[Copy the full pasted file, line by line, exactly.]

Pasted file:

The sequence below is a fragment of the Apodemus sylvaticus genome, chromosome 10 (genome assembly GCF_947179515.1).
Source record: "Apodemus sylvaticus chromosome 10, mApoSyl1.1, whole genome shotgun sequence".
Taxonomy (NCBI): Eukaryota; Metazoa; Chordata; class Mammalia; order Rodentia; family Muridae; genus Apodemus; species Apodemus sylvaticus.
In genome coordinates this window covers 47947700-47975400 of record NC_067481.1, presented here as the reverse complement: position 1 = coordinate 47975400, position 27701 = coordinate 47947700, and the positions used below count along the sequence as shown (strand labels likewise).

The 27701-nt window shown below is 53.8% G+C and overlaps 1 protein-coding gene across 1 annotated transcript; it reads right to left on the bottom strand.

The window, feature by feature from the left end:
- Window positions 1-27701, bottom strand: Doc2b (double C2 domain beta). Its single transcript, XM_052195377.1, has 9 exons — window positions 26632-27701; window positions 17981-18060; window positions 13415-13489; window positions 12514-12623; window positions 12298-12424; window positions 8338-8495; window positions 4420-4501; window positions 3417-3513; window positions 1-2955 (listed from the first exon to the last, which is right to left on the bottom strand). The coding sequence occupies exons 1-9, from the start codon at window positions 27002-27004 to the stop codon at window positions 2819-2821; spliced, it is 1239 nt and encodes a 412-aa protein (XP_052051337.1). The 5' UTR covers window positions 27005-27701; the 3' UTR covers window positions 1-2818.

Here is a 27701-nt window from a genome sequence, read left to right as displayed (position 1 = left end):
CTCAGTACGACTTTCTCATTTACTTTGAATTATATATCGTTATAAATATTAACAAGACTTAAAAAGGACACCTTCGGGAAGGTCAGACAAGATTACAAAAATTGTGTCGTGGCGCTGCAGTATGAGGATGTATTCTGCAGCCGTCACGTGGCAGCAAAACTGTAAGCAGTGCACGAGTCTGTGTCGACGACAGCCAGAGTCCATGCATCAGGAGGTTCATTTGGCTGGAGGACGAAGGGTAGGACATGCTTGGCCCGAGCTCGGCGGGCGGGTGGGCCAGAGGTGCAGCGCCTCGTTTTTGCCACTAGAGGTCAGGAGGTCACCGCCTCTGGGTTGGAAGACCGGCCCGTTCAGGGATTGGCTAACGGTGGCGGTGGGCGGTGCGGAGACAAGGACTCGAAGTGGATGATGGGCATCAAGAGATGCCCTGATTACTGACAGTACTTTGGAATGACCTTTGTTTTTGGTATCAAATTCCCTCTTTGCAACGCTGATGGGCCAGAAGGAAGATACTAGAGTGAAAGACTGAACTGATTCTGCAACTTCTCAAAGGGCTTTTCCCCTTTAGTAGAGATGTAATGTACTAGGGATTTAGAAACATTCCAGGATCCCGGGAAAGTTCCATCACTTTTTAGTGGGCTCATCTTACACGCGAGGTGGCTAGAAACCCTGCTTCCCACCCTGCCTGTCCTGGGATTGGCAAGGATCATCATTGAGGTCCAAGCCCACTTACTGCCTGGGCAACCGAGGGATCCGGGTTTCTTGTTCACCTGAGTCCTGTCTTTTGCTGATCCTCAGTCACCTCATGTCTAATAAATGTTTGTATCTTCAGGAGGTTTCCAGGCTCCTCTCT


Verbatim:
The sequence below is a fragment of the Apodemus sylvaticus genome, chromosome 10 (genome assembly GCF_947179515.1).
Source record: "Apodemus sylvaticus chromosome 10, mApoSyl1.1, whole genome shotgun sequence".
Taxonomy (NCBI): Eukaryota; Metazoa; Chordata; class Mammalia; order Rodentia; family Muridae; genus Apodemus; species Apodemus sylvaticus.
In genome coordinates this window covers 47947700-47975400 of record NC_067481.1, presented here as the reverse complement: position 1 = coordinate 47975400, position 27701 = coordinate 47947700, and the positions used below count along the sequence as shown (strand labels likewise).

The 27701-nt window shown below is 53.8% G+C and overlaps 1 protein-coding gene across 1 annotated transcript; it reads right to left on the bottom strand.

The window, feature by feature from the left end:
- Window positions 1-27701, bottom strand: Doc2b (double C2 domain beta). Its single transcript, XM_052195377.1, has 9 exons — window positions 26632-27701; window positions 17981-18060; window positions 13415-13489; window positions 12514-12623; window positions 12298-12424; window positions 8338-8495; window positions 4420-4501; window positions 3417-3513; window positions 1-2955 (listed from the first exon to the last, which is right to left on the bottom strand). The coding sequence occupies exons 1-9, from the start codon at window positions 27002-27004 to the stop codon at window positions 2819-2821; spliced, it is 1239 nt and encodes a 412-aa protein (XP_052051337.1). The 5' UTR covers window positions 27005-27701; the 3' UTR covers window positions 1-2818.

Here is a 27701-nt window from a genome sequence, read left to right as displayed (position 1 = left end):
CTCAGTACGACTTTCTCATTTACTTTGAATTATATATCGTTATAAATATTAACAAGACTTAAAAAGGACACCTTCGGGAAGGTCAGACAAGATTACAAAAATTGTGTCGTGGCGCTGCAGTATGAGGATGTATTCTGCAGCCGTCACGTGGCAGCAAAACTGTAAGCAGTGCACGAGTCTGTGTCGACGACAGCCAGAGTCCATGCATCAGGAGGTTCATTTGGCTGGAGGACGAAGGGTAGGACATGCTTGGCCCGAGCTCGGCGGGCGGGTGGGCCAGAGGTGCAGCGCCTCGTTTTTGCCACTAGAGGTCAGGAGGTCACCGCCTCTGGGTTGGAAGACCGGCCCGTTCAGGGATTGGCTAACGGTGGCGGTGGGCGGTGCGGAGACAAGGACTCGAAGTGGATGATGGGCATCAAGAGATGCCCTGATTACTGACAGTACTTTGGAATGACCTTTGTTTTTGGTATCAAATTCCCTCTTTGCAACGCTGATGGGCCAGAAGGAAGATACTAGAGTGAAAGACTGAACTGATTCTGCAACTTCTCAAAGGGCTTTTCCCCTTTAGTAGAGATGTAATGTACTAGGGATTTAGAAACATTCCAGGATCCCGGGAAAGTTCCATCACTTTTTAGTGGGCTCATCTTACACGCGAGGTGGCTAGAAACCCTGCTTCCCACCCTGCCTGTCCTGGGATTGGCAAGGATCATCATTGAGGTCCAAGCCCACTTACTGCCTGGGCAACCGAGGGATCCGGGTTTCTTGTTCACCTGAGTCCTGTCTTTTGCTGATCCTCAGTCACCTCATGTCTAATAAATGTTTGTATCTTCAGGAGGTTTCCAGGCTCCTCTCT